At the Stonewall Inn fifty years ago when the queer community stood their ground against state violence and demanded the system uphold their inherent dignity and worth, their bodies bent the moral arc of the universe and human destiny would never be the same. Let me uplift our own victories as a people of faith. In 1863, our tradition was the first to recognize the ordination of a woman to the ministry. In 1969, we were the first major denomination to ordain an openly gay minister. In 1988 we were the first to ordain an openly trans minister. Our tradition, with a justice rooted in our covenanted principles, has been at the front of movements of freedom since our founding. In the celebration of the holy day of Pride is our own call to celebration as a people of faith, love and justice.
Celebration is necessary for a people who are committed to bending the arc of the moral universe. Without joy and laughter and fun, we will succumb to the temptations of futility and despair. There is a destructive lie in the mantra: “How can I laugh and enjoy myself when so many are suffering.” Especially in a country with concentration camps on our southern border, trans people of color being murdered, and ecological apocalypse at our doorstep. Of course my inner critical voice tempts me into despair, as if the only way I can be in solidarity is to suffer in solidarity.
No. A queer love and justice rejects all attempts at dualistic, fatalistic thinking. A queer love and justice is able to hold the human reality that we can experience joy and mourning simultaneously. Which is why we are a gentle, angry people who sing. Which is why we are a justice-seeking people who sing. Which is why we are young and old together and we sing. Because we recognize that our joyous singing and celebration are acts of holy resistance against the cultures of death that would refuse dignity and worth to all our beloved siblings. Certainly today, we celebrate Pride!
But just because we celebrate Pride, does not mean we are absolved of our sins and responsibilities. Yes, I recognize that “sin” is a loaded word for our post-Christian faith. And I believe a queer love and justice invites us to acknowledge our sins; it asks I take responsibility for the harm I cause other people regardless of intentionality; that I admit to my very human failings in the form of phobias and prejudices and anger and hate that creep in due to my insecurities and fears of difference, otherness, and the unknown. Yes, my siblings, I have sinned; against you and against the Earth. I commit, with your loving guidance, to being better.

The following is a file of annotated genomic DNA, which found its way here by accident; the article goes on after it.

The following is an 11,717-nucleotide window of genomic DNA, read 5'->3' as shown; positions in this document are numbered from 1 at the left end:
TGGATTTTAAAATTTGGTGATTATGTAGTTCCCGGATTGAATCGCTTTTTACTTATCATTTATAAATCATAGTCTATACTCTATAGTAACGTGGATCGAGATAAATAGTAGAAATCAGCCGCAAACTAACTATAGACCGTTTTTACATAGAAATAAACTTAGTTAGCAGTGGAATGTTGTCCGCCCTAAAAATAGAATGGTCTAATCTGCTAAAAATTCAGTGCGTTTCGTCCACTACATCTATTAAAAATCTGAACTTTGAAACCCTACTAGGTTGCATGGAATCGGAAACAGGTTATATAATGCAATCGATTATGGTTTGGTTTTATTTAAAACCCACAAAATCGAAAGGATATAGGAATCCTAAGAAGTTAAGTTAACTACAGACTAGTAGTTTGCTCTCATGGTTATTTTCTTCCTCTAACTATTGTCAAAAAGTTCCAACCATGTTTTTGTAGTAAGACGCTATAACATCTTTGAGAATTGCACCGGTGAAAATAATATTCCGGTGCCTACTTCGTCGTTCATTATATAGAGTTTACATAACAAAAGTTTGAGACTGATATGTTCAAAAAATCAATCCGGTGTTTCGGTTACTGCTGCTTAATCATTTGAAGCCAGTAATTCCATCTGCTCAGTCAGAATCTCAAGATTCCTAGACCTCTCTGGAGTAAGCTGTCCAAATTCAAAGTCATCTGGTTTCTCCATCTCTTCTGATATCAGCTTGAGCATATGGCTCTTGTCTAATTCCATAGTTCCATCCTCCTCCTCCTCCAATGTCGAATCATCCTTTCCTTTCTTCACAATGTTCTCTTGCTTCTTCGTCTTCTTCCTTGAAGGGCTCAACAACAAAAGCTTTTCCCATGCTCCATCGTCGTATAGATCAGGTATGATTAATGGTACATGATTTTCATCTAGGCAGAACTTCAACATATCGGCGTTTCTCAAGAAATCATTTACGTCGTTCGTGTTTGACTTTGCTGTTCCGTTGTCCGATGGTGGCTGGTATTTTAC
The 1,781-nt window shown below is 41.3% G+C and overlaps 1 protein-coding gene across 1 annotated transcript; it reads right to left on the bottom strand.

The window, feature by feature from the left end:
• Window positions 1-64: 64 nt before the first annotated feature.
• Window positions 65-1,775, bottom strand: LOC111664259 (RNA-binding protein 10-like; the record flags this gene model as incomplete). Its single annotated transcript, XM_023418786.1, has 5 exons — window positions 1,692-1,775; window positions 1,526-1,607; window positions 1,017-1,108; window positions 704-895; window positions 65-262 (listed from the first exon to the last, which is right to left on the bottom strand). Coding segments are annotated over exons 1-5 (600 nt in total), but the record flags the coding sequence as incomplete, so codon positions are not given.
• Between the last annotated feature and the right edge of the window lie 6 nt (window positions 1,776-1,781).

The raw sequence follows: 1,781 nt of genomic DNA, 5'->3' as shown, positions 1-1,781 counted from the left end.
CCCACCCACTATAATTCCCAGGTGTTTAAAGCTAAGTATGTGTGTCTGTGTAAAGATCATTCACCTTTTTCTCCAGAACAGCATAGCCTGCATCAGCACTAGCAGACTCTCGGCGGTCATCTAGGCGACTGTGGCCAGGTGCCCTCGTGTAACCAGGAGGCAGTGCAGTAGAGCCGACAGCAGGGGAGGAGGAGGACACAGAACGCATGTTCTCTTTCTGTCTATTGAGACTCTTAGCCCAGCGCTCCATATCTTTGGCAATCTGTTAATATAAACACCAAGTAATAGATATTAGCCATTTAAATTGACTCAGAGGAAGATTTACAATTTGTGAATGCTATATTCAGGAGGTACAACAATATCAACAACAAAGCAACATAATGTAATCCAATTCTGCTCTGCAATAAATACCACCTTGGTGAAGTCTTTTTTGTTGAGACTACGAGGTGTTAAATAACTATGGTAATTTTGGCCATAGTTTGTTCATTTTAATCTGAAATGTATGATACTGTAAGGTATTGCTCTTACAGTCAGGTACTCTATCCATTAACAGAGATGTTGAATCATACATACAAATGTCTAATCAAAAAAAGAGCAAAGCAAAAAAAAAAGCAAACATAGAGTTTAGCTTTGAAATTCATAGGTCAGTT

It is only through the painful process of humility and vulnerability that I find forgiveness for the harm I do to my siblings and to the Earth. Some believe that by leaning into vulnerability I make myself weak, powerless and deficient. But that is not what qualitative researcher Dr. Brene Brown finds in her years of studying vulnerability. Her data suggests that something queer happens when I choose curiosity and possibility; I become stronger than I could possibly imagine; that my letting go of my sins makes space for the difficult penance of transforming my heart, mind, body and spirit toward an orientation of love and justice. And when this happens, is it not a cause to celebrate?
Siblings in faith, we have so much to celebrate today. We celebrate the freedom to love. The freedom to be seen. The freedom to laugh, and sing, and dance for victories won and victories yet to come. Our joy is a sacrifice on the altar of the Spirit of Life and Love in praise for the strength and resiliency to stay the course and not lose our humanity in the process. Today we celebrate the conversion of hearts and minds toward a beautiful, sensual, queer, love and justice which has oriented the arc of the moral universe from the very beginning.
Pride Sunday is a call to repent and hear the good news: love and justice will emerge victorious! We will emerge victorious! Because of the beautiful, sensual, queer bodies who lend their weight to the transformation of humanity. Let us go out, in humble solidarity, and refuse to accept the despair of the cultures of death. Instead, we go from this church with joy in our hearts and laughter in our bellies, to engage in the spiritual resistance of Pride. Amen, and hallelujah!